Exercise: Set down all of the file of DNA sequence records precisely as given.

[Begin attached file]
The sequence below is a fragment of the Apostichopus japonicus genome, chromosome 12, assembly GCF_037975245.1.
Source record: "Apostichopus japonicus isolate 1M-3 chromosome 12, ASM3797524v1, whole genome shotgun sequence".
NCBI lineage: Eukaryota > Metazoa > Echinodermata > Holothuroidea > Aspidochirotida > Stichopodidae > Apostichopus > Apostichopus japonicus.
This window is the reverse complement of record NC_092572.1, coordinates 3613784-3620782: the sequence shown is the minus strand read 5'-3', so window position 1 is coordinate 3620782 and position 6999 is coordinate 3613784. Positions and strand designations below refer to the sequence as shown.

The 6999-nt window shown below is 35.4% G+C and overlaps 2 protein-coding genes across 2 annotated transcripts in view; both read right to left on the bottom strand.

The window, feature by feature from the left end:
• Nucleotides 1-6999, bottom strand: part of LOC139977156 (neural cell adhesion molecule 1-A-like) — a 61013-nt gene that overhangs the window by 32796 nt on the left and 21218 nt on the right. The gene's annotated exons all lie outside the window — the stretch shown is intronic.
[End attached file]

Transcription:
The sequence below is a fragment of the Apostichopus japonicus genome, chromosome 12, assembly GCF_037975245.1.
Source record: "Apostichopus japonicus isolate 1M-3 chromosome 12, ASM3797524v1, whole genome shotgun sequence".
NCBI lineage: Eukaryota > Metazoa > Echinodermata > Holothuroidea > Aspidochirotida > Stichopodidae > Apostichopus > Apostichopus japonicus.
This window is the reverse complement of record NC_092572.1, coordinates 3613784-3620782: the sequence shown is the minus strand read 5'-3', so window position 1 is coordinate 3620782 and position 6999 is coordinate 3613784. Positions and strand designations below refer to the sequence as shown.

The 6999-nt window shown below is 35.4% G+C and overlaps 2 protein-coding genes across 2 annotated transcripts in view; both read right to left on the bottom strand.

The window, feature by feature from the left end:
• Nucleotides 1-6999, bottom strand: part of LOC139977156 (neural cell adhesion molecule 1-A-like) — a 61013-nt gene that overhangs the window by 32796 nt on the left and 21218 nt on the right. The gene's annotated exons all lie outside the window — the stretch shown is intronic.